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July 9, 2013

How to use a flash to take great low light photos

To celebrate this, and to help up and coming photographers, we’ve launched the Nokia Low Light Photography Competition. Up for grabs are Nokia Lumia 925s, an all expenses paid trip to New Zealand, and a photo spread in the UK’s premier style magazine, Dazed & Confused. You can use any photographic device and enter your shots here, and to help you make your mark in low light here’s our latest top tips for taking great low light shots, this time using a flash.

The arguments for and against flashing

Flash photography can rouse many long winded arguments. There are those heavily against it and never use it (such as Henri Cartier-Bresson), those who are masters of multi, off-camera flashes and those who have deliberately exploited it’s limitations to create an aesthetic in its own right (like Terry Richardson). With respect to low light photography, one could quite reasonably argue that it is the exact antithesis of the genre! However, there are occasions when it can be used to enormously enhance the image you’re aiming to capture.

An on-camera flash will typically fire at a specific shutter speed and this automatic setting of the flash does a number of things: It freezes the action. It creates a very distinct shadow. It leaves significant dark areas. And, it produces very ‘unnatural’ imagery. None of which sounds very appetizing. So how do we get around these problems?

Slow Synchronisation Flash

One trick to using flash is to exploit what is known as ‘slow sync flash.’ (Sometimes marked as ‘Night Mode’ or ‘Party Mode’ on smaller cameras).


A flash would typically fire at 1/60th second (allowing the shutter to fully open). This is what gives the frozen in time look. However, you can fire the flash at much slower shutter speeds too. This means the shutter opens, the flash fires, but the shutter remains open taking in some of the ambient lighting. The slower shutter speed and flash combination freezes the most static areas but makes other movements blurred.

To this long exposure/flash combination can then even be added an extra dimension. Whilst the shutter is still open, try winding the zoom lens back in or further out. (This only works if you’re using a DSLR with a zoom). This technique can result in some dizzying images with double exposures, movement and changes in colour and scale.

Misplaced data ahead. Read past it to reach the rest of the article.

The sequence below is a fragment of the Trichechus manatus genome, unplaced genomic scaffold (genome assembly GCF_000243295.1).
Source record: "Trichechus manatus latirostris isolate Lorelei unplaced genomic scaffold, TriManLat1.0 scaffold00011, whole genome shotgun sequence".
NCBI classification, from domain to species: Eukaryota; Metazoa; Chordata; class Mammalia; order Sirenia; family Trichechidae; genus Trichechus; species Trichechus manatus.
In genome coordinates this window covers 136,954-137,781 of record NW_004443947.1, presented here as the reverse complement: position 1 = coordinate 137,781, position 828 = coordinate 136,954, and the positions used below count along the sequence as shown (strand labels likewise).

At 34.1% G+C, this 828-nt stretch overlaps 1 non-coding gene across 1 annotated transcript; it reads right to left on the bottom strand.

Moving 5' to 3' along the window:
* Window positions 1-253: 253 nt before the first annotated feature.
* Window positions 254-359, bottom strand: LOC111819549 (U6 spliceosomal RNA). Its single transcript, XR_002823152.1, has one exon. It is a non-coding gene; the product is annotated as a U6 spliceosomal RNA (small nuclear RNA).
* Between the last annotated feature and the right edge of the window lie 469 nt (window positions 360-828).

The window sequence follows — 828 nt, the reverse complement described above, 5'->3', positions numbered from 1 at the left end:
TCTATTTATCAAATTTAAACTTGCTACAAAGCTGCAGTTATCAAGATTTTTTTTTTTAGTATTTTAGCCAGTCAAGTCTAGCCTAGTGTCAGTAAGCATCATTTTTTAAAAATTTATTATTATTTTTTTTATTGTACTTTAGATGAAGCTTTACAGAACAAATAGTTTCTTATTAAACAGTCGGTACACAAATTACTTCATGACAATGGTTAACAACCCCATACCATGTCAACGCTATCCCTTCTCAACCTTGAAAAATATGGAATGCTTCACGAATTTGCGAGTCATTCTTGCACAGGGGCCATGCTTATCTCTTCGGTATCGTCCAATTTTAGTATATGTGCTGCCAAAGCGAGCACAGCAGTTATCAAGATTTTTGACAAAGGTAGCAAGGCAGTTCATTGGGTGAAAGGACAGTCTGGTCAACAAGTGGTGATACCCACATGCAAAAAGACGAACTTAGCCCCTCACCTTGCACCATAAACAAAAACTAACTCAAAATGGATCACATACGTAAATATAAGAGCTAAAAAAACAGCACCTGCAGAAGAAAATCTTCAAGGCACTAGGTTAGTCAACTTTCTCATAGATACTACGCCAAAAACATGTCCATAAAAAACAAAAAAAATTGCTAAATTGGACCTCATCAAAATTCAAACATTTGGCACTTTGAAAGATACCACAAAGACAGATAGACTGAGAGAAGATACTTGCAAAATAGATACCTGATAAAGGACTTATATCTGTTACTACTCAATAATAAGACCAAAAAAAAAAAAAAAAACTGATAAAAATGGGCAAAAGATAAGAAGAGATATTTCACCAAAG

Off Camera Flash

One of the best ways to remove the ‘nasty’ effects of a standard flash is to move the flash off the camera. This will create all sorts of dramatic chiaroscuro whilst also eliminating some of the less desirable effects that on-camera flash causes.


To move the flash off the camera you will need a few pieces of kit. Off-camera flash can be done remotely with a variety of flash triggers (which vary from the affordable to the extortionate) or with cables. Remote triggers work in different ways and the cheaper ones may depend on a direct line of sight from the camera to the flash. They will also have shorter working distances. More expensive models will work in a wider  variety of situations and have a greater range of controls. Cables, obviously, will only stretch so far!

Rear Curtain Sync

If you take a slow sync flash photograph at night of a moving car or bicycle something will immediately become apparent. The light trails from the moving subject go the wrong way!


This is because the flash has fired when the shutter opens and then the subject is still moving after the flash has stopped but with shutter curtain is still open. In order to solve this you will need to adjust the flash to fire at the end of the shutter opening. This is known as ‘Rear Curtain Sync’ or ‘2nd Curtain’.

‘Rear Curtain Sync’ is a little harder to master, but keep plugging away and the results will come.

Hopefully these tips will help you take some truly awesome pics. And if they do, why not enter them in our Nokia Low Light Photography Competition. Remember, you’ve got to be in it to win it!